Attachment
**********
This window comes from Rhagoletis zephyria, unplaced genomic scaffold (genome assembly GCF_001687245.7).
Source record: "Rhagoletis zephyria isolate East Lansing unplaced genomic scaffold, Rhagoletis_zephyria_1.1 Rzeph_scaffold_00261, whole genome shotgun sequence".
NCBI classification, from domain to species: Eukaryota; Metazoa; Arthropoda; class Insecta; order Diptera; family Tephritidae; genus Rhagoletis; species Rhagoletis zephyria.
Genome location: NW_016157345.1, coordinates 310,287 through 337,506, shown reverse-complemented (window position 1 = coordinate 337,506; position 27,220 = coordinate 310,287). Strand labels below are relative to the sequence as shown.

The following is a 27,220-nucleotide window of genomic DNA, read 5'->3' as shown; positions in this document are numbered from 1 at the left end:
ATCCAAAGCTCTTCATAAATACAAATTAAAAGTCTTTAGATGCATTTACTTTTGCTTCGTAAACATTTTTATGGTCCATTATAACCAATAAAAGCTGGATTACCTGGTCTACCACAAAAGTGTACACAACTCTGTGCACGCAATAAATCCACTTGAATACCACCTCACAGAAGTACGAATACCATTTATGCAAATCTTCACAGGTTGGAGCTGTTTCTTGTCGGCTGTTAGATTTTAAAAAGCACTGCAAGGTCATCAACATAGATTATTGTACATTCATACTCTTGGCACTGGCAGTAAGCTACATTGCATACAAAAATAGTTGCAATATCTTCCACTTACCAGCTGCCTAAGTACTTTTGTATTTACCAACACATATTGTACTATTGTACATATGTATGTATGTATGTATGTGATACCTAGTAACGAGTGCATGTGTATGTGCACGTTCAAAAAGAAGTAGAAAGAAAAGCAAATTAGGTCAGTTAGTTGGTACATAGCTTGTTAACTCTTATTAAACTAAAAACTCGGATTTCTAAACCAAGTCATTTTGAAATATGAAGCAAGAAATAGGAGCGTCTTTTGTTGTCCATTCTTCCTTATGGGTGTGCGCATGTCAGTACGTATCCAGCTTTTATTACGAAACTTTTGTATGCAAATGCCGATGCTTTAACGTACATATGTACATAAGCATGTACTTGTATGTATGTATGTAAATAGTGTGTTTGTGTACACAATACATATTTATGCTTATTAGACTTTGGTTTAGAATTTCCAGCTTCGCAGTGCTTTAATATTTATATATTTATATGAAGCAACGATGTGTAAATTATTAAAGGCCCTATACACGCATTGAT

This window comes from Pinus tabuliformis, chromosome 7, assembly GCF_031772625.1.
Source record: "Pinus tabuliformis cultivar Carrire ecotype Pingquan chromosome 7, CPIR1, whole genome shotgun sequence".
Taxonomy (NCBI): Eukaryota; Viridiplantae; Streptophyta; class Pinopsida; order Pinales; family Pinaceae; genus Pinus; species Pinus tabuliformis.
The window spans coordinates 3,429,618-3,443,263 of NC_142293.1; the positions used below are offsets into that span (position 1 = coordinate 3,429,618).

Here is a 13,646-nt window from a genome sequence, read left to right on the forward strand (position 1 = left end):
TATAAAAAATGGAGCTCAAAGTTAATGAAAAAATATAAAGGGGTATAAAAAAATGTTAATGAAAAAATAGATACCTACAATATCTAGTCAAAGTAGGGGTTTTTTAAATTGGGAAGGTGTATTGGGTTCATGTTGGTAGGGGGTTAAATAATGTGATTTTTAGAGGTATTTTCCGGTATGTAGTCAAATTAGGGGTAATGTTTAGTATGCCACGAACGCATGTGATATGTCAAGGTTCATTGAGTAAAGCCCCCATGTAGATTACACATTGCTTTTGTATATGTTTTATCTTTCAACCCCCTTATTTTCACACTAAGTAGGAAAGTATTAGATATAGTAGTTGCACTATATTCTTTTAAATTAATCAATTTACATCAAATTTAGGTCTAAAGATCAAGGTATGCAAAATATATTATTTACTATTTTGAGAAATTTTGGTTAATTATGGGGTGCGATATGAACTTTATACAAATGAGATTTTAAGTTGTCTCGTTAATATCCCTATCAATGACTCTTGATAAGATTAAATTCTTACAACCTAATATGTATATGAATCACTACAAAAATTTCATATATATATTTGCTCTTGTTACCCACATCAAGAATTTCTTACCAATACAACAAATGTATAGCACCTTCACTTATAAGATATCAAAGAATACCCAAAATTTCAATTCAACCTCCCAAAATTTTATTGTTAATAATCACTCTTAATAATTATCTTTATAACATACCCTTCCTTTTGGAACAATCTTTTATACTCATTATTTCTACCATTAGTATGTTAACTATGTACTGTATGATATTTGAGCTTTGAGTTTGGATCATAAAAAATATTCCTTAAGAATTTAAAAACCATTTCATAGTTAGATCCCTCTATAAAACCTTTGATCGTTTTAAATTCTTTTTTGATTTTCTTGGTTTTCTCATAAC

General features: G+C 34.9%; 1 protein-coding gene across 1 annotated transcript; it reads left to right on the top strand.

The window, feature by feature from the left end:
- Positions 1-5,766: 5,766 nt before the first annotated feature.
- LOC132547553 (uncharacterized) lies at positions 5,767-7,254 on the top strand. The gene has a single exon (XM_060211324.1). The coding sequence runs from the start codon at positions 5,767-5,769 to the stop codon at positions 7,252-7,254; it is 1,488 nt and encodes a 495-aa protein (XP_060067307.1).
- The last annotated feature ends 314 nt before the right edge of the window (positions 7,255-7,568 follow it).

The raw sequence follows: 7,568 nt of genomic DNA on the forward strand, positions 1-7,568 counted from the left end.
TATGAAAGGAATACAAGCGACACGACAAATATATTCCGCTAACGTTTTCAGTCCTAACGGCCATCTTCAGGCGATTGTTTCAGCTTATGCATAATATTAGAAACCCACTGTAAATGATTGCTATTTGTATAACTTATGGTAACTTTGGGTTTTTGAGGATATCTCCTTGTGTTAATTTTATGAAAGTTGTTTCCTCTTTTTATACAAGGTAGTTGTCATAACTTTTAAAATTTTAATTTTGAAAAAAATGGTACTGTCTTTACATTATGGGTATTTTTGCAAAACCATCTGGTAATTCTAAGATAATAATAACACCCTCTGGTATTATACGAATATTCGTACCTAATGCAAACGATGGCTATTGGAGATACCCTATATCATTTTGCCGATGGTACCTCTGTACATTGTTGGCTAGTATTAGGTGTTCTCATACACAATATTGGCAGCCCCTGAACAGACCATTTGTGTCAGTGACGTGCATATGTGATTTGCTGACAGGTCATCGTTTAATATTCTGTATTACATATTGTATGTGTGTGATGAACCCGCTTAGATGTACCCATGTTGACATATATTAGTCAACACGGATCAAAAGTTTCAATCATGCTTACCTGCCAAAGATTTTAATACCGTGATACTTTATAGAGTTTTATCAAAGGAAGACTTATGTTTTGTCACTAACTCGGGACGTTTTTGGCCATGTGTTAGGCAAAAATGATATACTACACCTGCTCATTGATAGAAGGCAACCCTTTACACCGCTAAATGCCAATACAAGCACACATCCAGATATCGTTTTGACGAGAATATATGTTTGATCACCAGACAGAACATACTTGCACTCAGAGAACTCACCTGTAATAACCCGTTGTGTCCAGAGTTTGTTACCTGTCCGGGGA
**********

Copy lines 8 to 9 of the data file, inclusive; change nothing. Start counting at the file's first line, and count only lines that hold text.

Source record: "Pinus tabuliformis cultivar Carrire ecotype Pingquan chromosome 7, CPIR1, whole genome shotgun sequence".
Taxonomy (NCBI): Eukaryota; Viridiplantae; Streptophyta; class Pinopsida; order Pinales; family Pinaceae; genus Pinus; species Pinus tabuliformis.